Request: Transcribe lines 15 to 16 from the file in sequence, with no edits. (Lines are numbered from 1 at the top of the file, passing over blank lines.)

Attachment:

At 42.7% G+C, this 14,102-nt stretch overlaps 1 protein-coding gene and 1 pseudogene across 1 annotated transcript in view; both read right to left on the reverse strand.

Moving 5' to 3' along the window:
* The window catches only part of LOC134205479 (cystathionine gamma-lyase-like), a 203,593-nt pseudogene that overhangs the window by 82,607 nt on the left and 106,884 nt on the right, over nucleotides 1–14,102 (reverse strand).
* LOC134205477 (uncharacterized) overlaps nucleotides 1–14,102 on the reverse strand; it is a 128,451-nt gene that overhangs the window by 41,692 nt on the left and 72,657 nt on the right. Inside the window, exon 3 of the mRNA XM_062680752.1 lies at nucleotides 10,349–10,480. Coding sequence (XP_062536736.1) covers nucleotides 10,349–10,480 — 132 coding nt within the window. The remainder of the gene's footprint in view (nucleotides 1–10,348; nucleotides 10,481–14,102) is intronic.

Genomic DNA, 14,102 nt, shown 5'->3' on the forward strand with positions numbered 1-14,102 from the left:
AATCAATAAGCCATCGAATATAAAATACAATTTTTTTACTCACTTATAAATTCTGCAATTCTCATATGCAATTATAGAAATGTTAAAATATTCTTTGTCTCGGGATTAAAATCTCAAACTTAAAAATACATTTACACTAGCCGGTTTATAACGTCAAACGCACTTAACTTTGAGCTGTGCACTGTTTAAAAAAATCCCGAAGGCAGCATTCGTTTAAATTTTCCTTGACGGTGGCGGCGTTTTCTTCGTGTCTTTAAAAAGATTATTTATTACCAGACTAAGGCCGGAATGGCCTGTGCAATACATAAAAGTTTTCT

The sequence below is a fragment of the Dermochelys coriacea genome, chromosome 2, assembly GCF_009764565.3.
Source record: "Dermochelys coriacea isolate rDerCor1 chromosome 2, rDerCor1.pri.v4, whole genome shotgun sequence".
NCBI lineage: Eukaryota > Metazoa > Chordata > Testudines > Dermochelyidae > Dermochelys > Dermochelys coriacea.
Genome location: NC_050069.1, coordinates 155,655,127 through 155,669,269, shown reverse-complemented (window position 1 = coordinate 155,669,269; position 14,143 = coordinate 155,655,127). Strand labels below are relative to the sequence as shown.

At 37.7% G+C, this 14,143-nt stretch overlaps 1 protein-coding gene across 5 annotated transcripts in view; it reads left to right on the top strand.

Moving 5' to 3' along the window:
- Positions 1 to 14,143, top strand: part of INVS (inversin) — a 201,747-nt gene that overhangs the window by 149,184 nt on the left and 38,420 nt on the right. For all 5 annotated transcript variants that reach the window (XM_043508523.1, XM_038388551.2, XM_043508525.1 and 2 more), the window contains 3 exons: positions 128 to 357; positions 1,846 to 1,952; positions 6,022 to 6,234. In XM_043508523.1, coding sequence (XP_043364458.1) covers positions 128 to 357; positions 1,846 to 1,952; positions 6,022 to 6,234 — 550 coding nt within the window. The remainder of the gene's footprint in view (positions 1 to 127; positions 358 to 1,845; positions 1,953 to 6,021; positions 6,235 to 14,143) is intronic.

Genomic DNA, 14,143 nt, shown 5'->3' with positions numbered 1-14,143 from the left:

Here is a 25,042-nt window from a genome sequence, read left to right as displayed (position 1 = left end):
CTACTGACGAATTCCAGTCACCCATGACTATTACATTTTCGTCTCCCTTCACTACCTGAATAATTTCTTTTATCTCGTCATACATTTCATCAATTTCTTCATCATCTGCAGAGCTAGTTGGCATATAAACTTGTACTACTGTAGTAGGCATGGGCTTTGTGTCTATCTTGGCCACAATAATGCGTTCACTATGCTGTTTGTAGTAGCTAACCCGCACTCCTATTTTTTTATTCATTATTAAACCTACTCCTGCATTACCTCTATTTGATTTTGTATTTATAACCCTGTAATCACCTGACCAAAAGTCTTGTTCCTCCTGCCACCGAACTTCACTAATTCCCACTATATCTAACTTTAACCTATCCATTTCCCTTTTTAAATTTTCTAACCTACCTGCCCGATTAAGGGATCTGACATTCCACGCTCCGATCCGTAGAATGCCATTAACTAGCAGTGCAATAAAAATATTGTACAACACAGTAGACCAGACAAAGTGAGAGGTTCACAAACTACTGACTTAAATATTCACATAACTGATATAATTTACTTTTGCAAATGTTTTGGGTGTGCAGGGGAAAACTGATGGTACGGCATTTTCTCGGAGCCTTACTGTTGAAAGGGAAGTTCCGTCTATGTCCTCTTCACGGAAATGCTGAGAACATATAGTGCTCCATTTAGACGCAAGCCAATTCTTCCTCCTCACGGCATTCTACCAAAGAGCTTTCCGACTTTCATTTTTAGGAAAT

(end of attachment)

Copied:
Here is a 25,042-nt window from a genome sequence, read left to right as displayed (position 1 = left end):
CTACTGACGAATTCCAGTCACCCATGACTATTACATTTTCGTCTCCCTTCACTACCTGAATAATTTCTTTTATCTCGTCATACATTTCATCAATTTCTTCATCATCTGCAGAGCTAGTTGGCATATAAACTTGTACTACTGTAGTAGGCATGGGCTTTGTGTCTATCTTGGCCACAATAATGCGTTCACTATGCTGTTTGTAGTAGCTAACCCGCACTCCTATTTTTTTATTCATTATTAAACCTACTCCTGCATTACCTCTATTTGATTTTGTATTTATAACCCTGTAATCACCTGACCAAAAGTCTTGTTCCTCCTGCCACCGAACTTCACTAATTCCCACTATATCTAACTTTAACCTATCCATTTCCCTTTTTAAATTTTCTAACCTACCTGCCCGATTAAGGGATCTGACATTCCACGCTCCGATCCGTAGAATGCCATTAACTAGCAGTGCAATAAAAATATTGTACAACACAGTAGACCAGACAAAGTGAGAGGTTCACAAACTACTGACTTAAATATTCACATAACTGATATAATTTACTTTTGCAAATGTTTTGGGTGTGCAGGGGAAAACTGATGGTACGGCATTTTCTCGGAGCCTTACTGTTGAAAGGGAAGTTCCGTCTATGTCCTCTTCACGGAAATGCTGAGAACATATAGTGCTCCATTTAGACGCAAGCCAATTCTTCCTCCTCACGGCATTCTACCAAAGAGCTTTCCGACTTTCATTTTTAGGAAAT